FEMA will be stepping in to fund landslide mapping in Sitka. The Alaska Division of Geological & Geophysical Surveys, who will be leading the research project, announced the news on Tuesday.
Deanne Stevens, a chief geologist for DGGS, said the agency has been given $110,000 for two years of research through a program called “FEMA RiskMap.” The goal is to create a comprehensive map of landslide risk in the Sitka area.
Sitka was given a competitive edge for this funding through new LIDAR data, collected by DGGS this summer in partnership with the National Park Service and U.S. Army’s Corp of Engineers Cold Regions Research and Engineering Laboratory. The dataset – which mapped Sitka’s topography with a laser beam – will provide a useful foundation for the team’s work.
“I’m very pleased we’ll be able to help out the people in Sitka with this. They’ve been so responsive and so accommodating and so helpful in the immediate response work that we did there and the field work we’ve done since then,” said Stevens. “We really look forward to working with them more and giving them what they need to have a safe community to move forward and start planning for the future.”
The LIDAR data has been released and is currently available online at CRREL’s Geospatial Repository and Data Management System (GRID) site, and will soon be accessible on DGGS’s Elevation Datasets in Alaska interactive map.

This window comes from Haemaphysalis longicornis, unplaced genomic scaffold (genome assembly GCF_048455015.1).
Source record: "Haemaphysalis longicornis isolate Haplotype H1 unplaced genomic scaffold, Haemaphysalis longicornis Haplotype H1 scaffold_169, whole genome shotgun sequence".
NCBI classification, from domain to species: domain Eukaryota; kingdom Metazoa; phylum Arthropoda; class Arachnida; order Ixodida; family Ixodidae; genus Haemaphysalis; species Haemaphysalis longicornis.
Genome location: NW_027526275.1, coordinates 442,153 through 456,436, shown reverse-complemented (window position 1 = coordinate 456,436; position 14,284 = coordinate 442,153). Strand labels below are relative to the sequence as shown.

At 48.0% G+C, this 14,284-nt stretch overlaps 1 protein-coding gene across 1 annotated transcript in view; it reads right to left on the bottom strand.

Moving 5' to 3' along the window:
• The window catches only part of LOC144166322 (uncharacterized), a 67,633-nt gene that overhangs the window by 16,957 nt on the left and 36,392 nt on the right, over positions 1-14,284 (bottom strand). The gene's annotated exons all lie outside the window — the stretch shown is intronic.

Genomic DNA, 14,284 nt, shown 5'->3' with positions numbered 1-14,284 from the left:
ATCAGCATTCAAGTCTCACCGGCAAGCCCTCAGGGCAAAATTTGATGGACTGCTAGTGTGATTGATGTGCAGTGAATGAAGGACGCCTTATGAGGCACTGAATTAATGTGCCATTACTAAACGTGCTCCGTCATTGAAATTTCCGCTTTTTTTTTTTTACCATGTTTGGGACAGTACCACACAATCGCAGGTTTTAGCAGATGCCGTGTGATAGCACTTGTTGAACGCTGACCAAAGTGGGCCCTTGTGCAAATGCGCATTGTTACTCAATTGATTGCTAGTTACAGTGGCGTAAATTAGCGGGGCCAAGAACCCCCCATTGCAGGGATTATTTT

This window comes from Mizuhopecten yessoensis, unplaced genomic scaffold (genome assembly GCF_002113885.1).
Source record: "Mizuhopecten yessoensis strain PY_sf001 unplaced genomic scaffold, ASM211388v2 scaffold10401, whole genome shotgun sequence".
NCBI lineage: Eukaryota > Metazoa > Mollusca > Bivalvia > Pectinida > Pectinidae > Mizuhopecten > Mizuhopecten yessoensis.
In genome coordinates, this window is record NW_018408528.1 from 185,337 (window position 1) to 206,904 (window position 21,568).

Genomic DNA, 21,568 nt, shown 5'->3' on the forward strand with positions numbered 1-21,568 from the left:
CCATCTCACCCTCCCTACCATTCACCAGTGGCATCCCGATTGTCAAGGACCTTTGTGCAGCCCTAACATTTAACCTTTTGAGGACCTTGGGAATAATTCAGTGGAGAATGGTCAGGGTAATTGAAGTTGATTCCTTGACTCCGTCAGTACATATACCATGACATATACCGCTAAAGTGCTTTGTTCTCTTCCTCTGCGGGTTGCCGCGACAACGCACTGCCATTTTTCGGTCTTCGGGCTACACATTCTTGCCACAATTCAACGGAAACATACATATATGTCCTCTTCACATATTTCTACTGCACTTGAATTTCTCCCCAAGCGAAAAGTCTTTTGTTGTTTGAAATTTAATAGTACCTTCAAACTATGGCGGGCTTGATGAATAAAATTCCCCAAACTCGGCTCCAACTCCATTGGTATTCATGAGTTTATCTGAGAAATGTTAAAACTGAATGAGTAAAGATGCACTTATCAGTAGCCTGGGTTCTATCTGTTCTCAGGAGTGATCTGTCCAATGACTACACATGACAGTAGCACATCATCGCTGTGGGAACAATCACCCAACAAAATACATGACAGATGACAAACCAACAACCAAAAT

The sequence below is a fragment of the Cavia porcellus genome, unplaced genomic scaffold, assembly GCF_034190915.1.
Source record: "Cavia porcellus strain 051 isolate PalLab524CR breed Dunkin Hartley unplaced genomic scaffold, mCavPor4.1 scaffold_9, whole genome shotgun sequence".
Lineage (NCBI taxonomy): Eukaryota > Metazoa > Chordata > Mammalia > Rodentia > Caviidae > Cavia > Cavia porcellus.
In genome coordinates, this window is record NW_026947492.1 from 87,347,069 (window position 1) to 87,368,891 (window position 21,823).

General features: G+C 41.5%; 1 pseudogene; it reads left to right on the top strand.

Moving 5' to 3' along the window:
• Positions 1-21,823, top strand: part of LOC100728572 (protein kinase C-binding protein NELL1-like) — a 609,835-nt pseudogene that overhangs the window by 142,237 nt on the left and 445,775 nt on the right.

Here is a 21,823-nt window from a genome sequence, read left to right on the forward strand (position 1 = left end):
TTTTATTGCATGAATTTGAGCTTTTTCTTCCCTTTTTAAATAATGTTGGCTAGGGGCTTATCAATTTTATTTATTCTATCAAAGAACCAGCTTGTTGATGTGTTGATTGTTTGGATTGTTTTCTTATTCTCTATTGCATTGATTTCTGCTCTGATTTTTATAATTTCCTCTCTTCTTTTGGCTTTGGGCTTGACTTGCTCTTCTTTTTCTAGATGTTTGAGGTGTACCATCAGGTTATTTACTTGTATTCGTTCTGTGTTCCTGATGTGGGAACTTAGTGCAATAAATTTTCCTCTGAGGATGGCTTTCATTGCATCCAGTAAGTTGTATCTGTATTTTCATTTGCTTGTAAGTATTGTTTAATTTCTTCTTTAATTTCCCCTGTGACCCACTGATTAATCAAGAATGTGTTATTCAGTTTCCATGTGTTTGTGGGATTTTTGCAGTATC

In addition to the LIDAR data, the research team will analyze already existing geologic data and modeling algorithms for landslide hazard.
The research project officially began on Saturday, October 1st and the final report is due in September of 2018. But, Stevens adds, the data will be made available to the public as it’s collected. “There won’t be any delay in sharing this information with the community and emergency responders,” Stevens said.
FEMA was already working to develop a multi-hazard risk report for the Sitka area when the Kramer Avenue landslide occurred. The slide, triggered last August by heavy rainfall, tore through a subdivision and took the lives of three men.
Since then, the city has contracted with the Seattle-based Geotechnical Firm Shannon & Wilson to develop a comprehensive landslide map and recommendations for mitigation in the South Kramer Avenue and the Gavan Hill area. That South Kramer report was published in February and the Gavan Hill report is due out in December. Preliminary research has suggested that Keet Gooshi Heen Elementary School is in an area at moderate risk for landslides.
City Administrator Mark Gorman says the mapping will inform how Sitka develops moderate and high risk zones and how properties in those zones are managed. FEMA will be holding a meeting in May of next year for citizens to meet the scientists and see the maps.